Merely my observations. A few common fallacies used when debating.
1) Quote mining:
Quoting famous scientists, authors, celebrities, the man on the street e.c.t in such a way to advance a point. Generally this is ill-advised as essentially anyone can be made to support any proposition by skilfully quote mining them, i.e taking the person out of context. Typically quotations are judged on how profound they sound, rather than actual utility. Instead of quotations which might be appropriate in an English literature exam, I would recommend a reference instead. Here is a webpage that gives an exemplar method of citation <http://www.nwmissouri.edu/library/CITING/cbe.htm> Obviously it is not expected in a forum setting, but a URL to a journal article is not too much to ask.
2) Appeals to conflict of interest or conspiracy
In the first case, such an objection could be justified. However it is not the case simply to assert a conflict of interest without justification. All scientific papers and journal articles are plagued by this phenomena, although the peer review process tends to minimize the effect for high impact journals, so be weary of open access, or articles not submitted for peer review. Certainly using conflict of interest as a way of simply discarding a journal article without even reading it, is completely inappropriate. This however, generally only applies to situations where confirmation bias is reasonably low which boils down to the peer review system once again. In the case of conspiracy of suppression, there are statistical means to implying publication bias for instance, however it is all too easy to assert a conspiracy without evidence, because by definition a conspiracy theory is un-falsifiable. Anything that can be applied without distinction to any publication is not a useful determinant of validity.
3) Giving undue weight to individual scientists.
The same applies to giving undue weight to a single scientific study. An argument from an individual scientist given to the public will seem convincing regardless of the position, usually because the scientist is arguing from a position of knowledge, whereas the public come from a position of relative ignorance. Thus appeals to the general public, and media are no substitute for the peer review process and the opinions of other scientists, and colleges in the community. Now, by the same token one should not simply dismiss the opinion of a scientist because he or she disagrees with most of his or her colleagues. However new and innovative ideas would still be examined by said colleagues. This is the concept of reliability, and repeat-ability.
4) Poor referencing, often to blogs or media articles.
Now of course, the reference should suit the purpose. It is fine to link to a newspaper that objectively reports on a phenomena in science; i.e scientific journalism. However, blogs and newspapers are not the place for original research and should never be referenced to in the context of a review of evidence (or indeed a 'systematic review' in the case of a paper published examining all the relevant evidence for a particular concept). This holds true particularly if the concept or idea conflicts with current understanding. For instance, I could get away with talking about Newtonian mechanics by referencing to a informative website, or the general media - I wouldn't be expected to go back to Newton's principia. However in the case of paradigm shifting ideas, I would be expected to provide a more appropriate reference.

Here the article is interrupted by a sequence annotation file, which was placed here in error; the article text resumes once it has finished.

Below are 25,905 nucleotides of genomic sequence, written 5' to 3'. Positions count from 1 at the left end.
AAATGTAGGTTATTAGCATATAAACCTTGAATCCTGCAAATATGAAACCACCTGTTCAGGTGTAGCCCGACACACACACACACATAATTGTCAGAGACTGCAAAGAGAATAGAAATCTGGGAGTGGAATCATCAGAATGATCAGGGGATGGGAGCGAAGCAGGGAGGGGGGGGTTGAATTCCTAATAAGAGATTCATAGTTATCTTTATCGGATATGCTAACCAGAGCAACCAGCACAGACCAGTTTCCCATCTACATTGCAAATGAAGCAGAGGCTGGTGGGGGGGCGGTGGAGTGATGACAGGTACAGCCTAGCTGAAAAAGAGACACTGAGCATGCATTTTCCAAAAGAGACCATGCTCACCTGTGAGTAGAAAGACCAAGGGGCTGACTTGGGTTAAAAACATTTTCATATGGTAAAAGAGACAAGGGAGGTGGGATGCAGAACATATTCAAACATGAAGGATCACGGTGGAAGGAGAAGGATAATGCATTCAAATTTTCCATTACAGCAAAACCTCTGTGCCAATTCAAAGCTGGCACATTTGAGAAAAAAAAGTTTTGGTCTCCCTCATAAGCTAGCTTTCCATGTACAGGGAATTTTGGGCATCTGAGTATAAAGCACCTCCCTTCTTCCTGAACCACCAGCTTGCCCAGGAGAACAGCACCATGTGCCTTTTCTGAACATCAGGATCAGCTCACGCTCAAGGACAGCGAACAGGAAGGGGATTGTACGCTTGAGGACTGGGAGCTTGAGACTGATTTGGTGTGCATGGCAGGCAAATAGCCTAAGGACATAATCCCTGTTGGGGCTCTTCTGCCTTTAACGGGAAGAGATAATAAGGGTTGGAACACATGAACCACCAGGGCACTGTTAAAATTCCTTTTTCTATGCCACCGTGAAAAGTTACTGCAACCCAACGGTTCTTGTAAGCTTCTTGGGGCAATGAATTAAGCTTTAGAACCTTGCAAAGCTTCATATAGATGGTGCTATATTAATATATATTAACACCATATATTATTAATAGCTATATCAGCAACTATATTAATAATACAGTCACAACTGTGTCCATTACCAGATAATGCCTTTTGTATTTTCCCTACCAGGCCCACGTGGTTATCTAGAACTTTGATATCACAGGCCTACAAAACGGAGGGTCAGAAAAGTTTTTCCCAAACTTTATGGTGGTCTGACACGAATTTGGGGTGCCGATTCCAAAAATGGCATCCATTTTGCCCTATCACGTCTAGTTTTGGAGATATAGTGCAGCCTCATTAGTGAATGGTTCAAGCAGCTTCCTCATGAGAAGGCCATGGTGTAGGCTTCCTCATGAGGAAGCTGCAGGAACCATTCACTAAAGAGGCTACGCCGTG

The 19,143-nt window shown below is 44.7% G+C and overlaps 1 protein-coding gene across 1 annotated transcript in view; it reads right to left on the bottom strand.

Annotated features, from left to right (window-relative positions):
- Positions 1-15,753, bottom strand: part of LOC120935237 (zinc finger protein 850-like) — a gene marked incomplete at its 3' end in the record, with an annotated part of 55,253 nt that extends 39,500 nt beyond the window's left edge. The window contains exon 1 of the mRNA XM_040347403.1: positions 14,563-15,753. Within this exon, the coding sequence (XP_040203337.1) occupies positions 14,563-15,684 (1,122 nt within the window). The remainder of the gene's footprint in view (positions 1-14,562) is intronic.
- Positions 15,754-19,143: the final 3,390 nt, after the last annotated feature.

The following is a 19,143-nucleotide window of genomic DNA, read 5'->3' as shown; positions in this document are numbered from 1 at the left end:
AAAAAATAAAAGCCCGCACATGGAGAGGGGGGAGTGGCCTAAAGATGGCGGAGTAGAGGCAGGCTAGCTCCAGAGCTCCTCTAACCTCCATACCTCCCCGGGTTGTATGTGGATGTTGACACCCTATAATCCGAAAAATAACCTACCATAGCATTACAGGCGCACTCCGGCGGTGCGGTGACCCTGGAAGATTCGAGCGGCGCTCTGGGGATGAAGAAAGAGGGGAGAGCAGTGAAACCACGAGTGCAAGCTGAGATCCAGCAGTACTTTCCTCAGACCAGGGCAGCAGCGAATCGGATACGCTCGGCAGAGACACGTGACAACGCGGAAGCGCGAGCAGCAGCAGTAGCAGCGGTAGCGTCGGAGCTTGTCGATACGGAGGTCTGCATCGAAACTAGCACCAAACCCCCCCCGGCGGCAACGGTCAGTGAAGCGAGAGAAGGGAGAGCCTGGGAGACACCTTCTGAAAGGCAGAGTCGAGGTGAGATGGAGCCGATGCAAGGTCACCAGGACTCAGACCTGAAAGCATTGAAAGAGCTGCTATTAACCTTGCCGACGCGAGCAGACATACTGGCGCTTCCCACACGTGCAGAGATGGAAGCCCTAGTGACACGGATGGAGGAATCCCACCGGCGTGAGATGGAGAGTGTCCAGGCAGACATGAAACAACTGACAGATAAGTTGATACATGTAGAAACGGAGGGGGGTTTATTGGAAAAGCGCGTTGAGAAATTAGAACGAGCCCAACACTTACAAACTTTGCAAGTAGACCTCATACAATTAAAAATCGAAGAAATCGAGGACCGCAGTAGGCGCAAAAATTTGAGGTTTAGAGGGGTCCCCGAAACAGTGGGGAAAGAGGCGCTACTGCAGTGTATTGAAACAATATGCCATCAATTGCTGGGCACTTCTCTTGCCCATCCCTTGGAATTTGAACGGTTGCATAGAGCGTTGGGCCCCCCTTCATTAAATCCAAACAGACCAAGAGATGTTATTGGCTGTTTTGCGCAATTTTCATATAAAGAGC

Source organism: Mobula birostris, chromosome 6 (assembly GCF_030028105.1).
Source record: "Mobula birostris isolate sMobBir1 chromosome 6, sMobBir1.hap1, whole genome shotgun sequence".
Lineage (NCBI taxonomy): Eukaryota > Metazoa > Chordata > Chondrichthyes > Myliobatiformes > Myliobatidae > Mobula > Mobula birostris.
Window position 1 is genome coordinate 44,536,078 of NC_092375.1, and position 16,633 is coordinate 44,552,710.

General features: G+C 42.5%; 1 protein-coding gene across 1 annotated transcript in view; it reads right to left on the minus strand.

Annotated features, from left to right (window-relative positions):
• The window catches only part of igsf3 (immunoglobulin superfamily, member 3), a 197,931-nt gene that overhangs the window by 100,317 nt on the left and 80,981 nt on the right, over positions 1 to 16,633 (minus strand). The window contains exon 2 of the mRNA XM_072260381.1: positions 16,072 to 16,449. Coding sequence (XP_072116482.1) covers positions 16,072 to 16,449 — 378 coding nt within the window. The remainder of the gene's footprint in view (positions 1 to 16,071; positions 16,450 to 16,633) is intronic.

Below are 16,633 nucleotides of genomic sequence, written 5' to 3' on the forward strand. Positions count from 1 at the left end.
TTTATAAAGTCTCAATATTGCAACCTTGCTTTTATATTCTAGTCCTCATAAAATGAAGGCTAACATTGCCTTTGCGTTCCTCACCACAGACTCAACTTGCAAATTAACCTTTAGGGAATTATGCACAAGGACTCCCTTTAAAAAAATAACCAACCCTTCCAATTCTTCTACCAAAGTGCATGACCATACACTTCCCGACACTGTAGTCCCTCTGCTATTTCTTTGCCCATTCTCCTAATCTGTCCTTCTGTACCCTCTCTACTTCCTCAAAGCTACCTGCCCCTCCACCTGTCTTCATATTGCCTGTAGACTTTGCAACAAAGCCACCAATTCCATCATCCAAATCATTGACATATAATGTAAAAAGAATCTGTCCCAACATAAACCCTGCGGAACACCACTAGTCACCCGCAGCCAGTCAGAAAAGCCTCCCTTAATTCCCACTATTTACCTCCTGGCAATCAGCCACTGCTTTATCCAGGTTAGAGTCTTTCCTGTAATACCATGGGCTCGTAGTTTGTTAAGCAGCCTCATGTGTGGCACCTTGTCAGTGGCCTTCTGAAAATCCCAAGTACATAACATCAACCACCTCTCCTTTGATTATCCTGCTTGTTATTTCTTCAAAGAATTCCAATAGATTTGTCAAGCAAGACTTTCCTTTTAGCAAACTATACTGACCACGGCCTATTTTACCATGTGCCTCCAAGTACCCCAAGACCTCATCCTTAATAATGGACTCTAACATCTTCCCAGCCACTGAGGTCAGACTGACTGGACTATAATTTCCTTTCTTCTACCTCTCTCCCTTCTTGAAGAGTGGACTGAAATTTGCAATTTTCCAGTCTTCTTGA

5) Ad homenin attacks, tone critisms.
Often these just annoyingly get in the way. In the first case, an ad homenin attack is critisising a persons character with the aim of refuting their idea. As always, an idea or concept is true regardless of the author. In the second case, tone criticisms are a specific example of an ad homenin attack. I.e attacking the presentation of an argument, rather than the argument itself. That is not to say tone isn't important, or cannot be critsised, but shouldn't be done so under a veil of refuting a concept or idea.
6) Arguments from ignorance - the big one.
Or arguments for intuition. Allow me to construct an analogy. If you push an object, it moves faster. If you push an object going pretty fast, it goes even faster. So if you push an object moving at the speed of light it will go faster surely?! This is a simple one that most people should be aware of, but counter-intuitive concepts are extremely pervasive in science. For instance, try and explain to me concisely why moving faster on a bicycle increases stability, and why a person might fall of if they were to move too slowly? Or perhaps, why drinking alcohol actually lowers your body temperature not raises it. Or why the sea ice in antartica is growing despite a generally warming southern ocean? I think I have made my point. Just because something is counter intuitive does not mean it is 'obviously' wrong. I would be weary of even using the word 'obvious' at all. But before making an argument from intuition, please consider how realistic the view is, that no climate scientist would have thought about such an 'obvious' objection.
7) Fitting evidence to the conclusions.
It is possible to tell sometimes when people are doing this. Please, before making an argument consider whether you have checked a reasonable body of evidence. And I don't mean 'from both sides of the argument'. The idea that simple dichotomies exist in climate science is incredibly naive, a more accurate reality is different models/methods producing different results that have different interpretations.